Tuesday 10th/Wednesday 11th
So I decided to get some physical activity in to start my trip off. First: snorkelling! Having never done this before, was looking forward to a new experience, and the views from the boat were promising.
However, my inexperience was to prove problematical. Donned flippers and snorkel, and hopped in to the amazingly clear waters with the others. Sea was a bit choppy, and I couldn’t get the hang of the flippers – looking across at our skipper gliding along effortlessly I struggled to figure out the technique. Anyhow, thrashed about for 20 mins, enjoying the sight of coral and fish gliding by below – at which point I managed to inhale a chunk of the East China Sea. Struggled back to the boat, and spent the next half hour coughing up nasty coloured foam with the ever present taste of salt and iodine – lovely!
I got back in the water an hour later to stand on an ‘island’ (third pic above) called Barasu Island. It’s a bit of a stretch calling it an island – essentially a big pile of coral that disappears at high tide, and is only held in place by intersecting currents. Still, pretty cool.
The next day I tackled something more my style – kayaking and hiking. Fortified by a Japanese breakfast of rice, miso soup, fish and salad, headed over to another little B&B called Monsoon who run excursions. Stocked up on supplies of my favourite rehydration tonic – Pocari Sweat – under the watchful (but sleepy) eye of one of the locals. Still haven’t found out what type of animal a Pocari is, or how you’d harvest it’s sweat (or why it tastes so good 😁)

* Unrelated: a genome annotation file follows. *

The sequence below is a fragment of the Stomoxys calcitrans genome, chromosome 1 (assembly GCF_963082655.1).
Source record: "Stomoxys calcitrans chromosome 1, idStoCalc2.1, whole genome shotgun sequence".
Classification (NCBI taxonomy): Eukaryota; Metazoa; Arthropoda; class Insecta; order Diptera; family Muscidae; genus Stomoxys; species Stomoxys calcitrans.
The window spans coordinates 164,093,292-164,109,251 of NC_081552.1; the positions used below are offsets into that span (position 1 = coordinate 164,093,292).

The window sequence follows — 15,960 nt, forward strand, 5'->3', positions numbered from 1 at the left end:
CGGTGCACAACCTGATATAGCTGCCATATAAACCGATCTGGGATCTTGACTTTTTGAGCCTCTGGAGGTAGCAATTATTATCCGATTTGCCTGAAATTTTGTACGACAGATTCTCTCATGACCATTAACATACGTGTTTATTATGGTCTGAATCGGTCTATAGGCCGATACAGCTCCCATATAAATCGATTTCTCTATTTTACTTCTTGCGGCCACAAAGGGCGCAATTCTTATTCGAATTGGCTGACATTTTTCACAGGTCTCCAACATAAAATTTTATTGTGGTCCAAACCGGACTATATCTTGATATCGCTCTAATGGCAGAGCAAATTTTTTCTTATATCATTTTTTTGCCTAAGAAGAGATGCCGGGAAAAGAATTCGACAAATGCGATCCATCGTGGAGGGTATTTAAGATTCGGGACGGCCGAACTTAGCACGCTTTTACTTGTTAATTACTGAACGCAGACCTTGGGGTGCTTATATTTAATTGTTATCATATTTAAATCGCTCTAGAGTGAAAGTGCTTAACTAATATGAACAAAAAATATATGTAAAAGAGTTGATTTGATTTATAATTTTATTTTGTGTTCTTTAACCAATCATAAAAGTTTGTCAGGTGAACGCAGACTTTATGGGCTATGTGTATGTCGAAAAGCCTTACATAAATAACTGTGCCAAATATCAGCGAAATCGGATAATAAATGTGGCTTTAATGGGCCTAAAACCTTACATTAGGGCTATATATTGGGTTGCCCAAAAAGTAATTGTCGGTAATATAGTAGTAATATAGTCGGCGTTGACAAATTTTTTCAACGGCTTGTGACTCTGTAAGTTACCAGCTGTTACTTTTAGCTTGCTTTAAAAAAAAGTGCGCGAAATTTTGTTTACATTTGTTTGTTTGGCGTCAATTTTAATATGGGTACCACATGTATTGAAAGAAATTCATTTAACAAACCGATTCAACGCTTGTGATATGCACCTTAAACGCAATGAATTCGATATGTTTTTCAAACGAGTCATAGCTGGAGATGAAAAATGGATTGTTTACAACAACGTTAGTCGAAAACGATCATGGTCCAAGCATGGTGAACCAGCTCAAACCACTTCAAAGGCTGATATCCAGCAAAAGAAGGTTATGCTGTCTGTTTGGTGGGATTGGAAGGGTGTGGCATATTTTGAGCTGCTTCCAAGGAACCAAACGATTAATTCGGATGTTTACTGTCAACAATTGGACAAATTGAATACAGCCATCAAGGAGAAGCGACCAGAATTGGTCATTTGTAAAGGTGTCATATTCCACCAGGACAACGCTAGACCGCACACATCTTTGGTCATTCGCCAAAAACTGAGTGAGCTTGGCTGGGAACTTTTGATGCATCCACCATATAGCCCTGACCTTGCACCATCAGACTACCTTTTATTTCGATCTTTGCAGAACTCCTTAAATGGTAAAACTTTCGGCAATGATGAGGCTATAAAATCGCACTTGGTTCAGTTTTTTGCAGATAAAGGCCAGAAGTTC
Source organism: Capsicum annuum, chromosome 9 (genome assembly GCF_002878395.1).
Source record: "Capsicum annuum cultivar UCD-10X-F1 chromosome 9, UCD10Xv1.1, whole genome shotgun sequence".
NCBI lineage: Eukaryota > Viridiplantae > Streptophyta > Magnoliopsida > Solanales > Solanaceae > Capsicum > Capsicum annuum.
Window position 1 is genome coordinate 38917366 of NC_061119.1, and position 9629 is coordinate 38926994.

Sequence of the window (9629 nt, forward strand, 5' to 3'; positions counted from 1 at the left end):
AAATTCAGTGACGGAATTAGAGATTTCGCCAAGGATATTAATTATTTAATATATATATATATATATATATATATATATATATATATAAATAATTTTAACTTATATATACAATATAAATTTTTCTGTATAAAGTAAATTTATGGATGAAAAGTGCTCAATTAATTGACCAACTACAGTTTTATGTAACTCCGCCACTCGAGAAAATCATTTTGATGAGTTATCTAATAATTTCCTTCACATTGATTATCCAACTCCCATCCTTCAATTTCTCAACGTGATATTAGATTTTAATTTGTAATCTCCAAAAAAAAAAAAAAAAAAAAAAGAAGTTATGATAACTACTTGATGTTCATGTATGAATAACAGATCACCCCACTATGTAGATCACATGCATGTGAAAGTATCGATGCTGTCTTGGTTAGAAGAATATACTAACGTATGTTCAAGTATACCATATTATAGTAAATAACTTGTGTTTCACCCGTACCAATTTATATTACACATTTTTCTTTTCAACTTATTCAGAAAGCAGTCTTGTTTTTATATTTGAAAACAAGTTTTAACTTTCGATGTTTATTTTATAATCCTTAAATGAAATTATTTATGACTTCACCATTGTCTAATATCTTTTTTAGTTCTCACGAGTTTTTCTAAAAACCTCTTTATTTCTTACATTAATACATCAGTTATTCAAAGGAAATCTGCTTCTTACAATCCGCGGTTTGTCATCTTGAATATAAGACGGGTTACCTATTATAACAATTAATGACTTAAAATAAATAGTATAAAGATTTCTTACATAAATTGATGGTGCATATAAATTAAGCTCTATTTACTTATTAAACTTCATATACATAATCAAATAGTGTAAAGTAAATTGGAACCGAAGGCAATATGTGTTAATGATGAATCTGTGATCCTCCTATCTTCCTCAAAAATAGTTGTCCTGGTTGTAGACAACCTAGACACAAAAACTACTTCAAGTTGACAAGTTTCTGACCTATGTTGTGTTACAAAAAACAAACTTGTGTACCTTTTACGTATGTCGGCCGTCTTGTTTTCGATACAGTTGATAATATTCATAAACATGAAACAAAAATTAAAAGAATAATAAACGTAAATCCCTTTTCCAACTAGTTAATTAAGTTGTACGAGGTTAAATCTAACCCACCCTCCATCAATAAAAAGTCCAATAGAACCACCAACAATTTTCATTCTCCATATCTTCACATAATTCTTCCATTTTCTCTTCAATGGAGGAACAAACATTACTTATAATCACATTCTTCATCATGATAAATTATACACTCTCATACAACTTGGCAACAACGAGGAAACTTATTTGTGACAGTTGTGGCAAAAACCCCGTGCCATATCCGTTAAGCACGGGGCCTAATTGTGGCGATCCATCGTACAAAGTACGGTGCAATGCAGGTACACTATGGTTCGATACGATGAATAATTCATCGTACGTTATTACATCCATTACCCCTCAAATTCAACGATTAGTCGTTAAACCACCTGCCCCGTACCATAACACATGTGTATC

We would be kayaking up a river from the coast, then hiking through mangrove forest to the Pinasaira falls. The interior of Iriomote is 90% forest, and gets plenty of rain. There are 7 species of mangrove tree in Japan – and Iriomote is the only place where you find all 7 of them. We started with a 10 minute walk to the river, then a half hour paddle upriver to the start of the hike proper.
On disembarking, we spotted some weird piles of spheres made out of the sandy mud – like massive wormcasts. Turns out, there’s a variety of lobster that lives in burrows, only emerging at night to hunt for food – our guide Masa said they’re about 15 centimetres long, and very tasty if you can catch them!
So then began our trek. First a photo op next to one of the oldest trees on the island. According to our guide, it’s over 200 years old, and can be dated by counting the growth bands on the weird vertical root structures. Apparently the locals used to cut these up and make chopping boards out of them.
Our walk took us up around 250m to the top of the falls. On the way there and back we were lucky enough to see two rare species – a box turtle (who wasn’t too pleased at Masa picking him up so we could see how well he fitted into his shell), and a type of centipede which is apparently quite venomous and can give a nasty bite. It was nearly a foot long.
It was chilling out on an overhanging tree trunk, which my companions ahead had all put a hand on as they ducked down. They were somewhat surprised when I pointed out what almost happened to them…
The view from the top was well worth the sweat:
We had a packed lunch at the top of waterfall, karaage chicken and onigiri (hand sized rice triangles wrapped in nori (seaweed), usually with a filling). I’m still getting used to the filling we had – umeboshi, or pickled salted plums, a weird combo of fruit, vinegar and salt. Other groups had ramen – hot noodle soups, prepped on camping burners.
It was quite breezy at the top near the cliff edge, and the water was being blown around as spray. I’ve never seen a waterfall with its own rainbow before. We hiked back down, heading for the pool at the bottom of the falls – cool water has never felt so good!
And now a large media gallery, took a lot of photos on the way up and down.